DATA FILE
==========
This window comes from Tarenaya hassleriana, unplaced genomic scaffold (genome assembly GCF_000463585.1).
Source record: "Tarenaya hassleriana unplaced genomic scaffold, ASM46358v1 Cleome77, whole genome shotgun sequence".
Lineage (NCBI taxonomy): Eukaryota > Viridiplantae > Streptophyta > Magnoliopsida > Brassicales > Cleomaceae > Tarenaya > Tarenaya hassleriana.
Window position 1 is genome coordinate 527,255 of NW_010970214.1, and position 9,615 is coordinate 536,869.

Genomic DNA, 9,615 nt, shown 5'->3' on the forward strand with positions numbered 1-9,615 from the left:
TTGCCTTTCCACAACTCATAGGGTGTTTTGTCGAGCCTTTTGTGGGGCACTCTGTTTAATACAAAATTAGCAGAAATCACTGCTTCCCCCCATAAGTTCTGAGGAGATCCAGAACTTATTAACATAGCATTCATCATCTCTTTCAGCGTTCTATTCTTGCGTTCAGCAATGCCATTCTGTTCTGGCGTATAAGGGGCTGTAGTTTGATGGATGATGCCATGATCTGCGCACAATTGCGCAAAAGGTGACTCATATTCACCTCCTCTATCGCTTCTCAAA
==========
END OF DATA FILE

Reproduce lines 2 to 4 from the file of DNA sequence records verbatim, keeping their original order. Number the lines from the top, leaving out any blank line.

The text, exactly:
Source record: "Tarenaya hassleriana unplaced genomic scaffold, ASM46358v1 Cleome77, whole genome shotgun sequence".
Lineage (NCBI taxonomy): Eukaryota > Viridiplantae > Streptophyta > Magnoliopsida > Brassicales > Cleomaceae > Tarenaya > Tarenaya hassleriana.
Window position 1 is genome coordinate 527,255 of NW_010970214.1, and position 9,615 is coordinate 536,869.